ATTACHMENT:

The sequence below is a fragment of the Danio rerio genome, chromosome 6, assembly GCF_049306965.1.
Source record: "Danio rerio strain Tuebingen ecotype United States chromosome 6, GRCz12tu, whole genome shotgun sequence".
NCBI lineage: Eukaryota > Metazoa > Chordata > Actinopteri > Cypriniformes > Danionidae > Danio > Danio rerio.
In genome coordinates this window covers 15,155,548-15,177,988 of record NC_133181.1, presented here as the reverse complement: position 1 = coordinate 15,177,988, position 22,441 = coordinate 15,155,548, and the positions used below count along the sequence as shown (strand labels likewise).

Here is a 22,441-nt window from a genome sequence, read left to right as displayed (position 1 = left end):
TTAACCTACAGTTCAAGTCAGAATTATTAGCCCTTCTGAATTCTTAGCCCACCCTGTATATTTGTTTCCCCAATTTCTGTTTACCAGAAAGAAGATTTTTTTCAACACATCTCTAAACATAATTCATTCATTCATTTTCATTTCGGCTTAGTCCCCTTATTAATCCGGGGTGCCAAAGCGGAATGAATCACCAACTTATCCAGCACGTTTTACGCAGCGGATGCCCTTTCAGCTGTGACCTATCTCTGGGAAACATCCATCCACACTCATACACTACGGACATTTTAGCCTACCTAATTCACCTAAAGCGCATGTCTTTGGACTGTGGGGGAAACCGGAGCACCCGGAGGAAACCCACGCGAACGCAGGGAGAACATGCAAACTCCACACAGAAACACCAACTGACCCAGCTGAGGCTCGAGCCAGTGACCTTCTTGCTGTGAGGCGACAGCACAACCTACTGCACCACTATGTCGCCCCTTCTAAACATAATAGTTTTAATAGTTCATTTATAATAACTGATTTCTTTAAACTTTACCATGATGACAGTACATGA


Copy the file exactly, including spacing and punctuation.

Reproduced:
The sequence below is a fragment of the Danio rerio genome, chromosome 6, assembly GCF_049306965.1.
Source record: "Danio rerio strain Tuebingen ecotype United States chromosome 6, GRCz12tu, whole genome shotgun sequence".
NCBI lineage: Eukaryota > Metazoa > Chordata > Actinopteri > Cypriniformes > Danionidae > Danio > Danio rerio.
In genome coordinates this window covers 15,155,548-15,177,988 of record NC_133181.1, presented here as the reverse complement: position 1 = coordinate 15,177,988, position 22,441 = coordinate 15,155,548, and the positions used below count along the sequence as shown (strand labels likewise).

Here is a 22,441-nt window from a genome sequence, read left to right as displayed (position 1 = left end):
TTAACCTACAGTTCAAGTCAGAATTATTAGCCCTTCTGAATTCTTAGCCCACCCTGTATATTTGTTTCCCCAATTTCTGTTTACCAGAAAGAAGATTTTTTTCAACACATCTCTAAACATAATTCATTCATTCATTTTCATTTCGGCTTAGTCCCCTTATTAATCCGGGGTGCCAAAGCGGAATGAATCACCAACTTATCCAGCACGTTTTACGCAGCGGATGCCCTTTCAGCTGTGACCTATCTCTGGGAAACATCCATCCACACTCATACACTACGGACATTTTAGCCTACCTAATTCACCTAAAGCGCATGTCTTTGGACTGTGGGGGAAACCGGAGCACCCGGAGGAAACCCACGCGAACGCAGGGAGAACATGCAAACTCCACACAGAAACACCAACTGACCCAGCTGAGGCTCGAGCCAGTGACCTTCTTGCTGTGAGGCGACAGCACAACCTACTGCACCACTATGTCGCCCCTTCTAAACATAATAGTTTTAATAGTTCATTTATAATAACTGATTTCTTTAAACTTTACCATGATGACAGTACATGA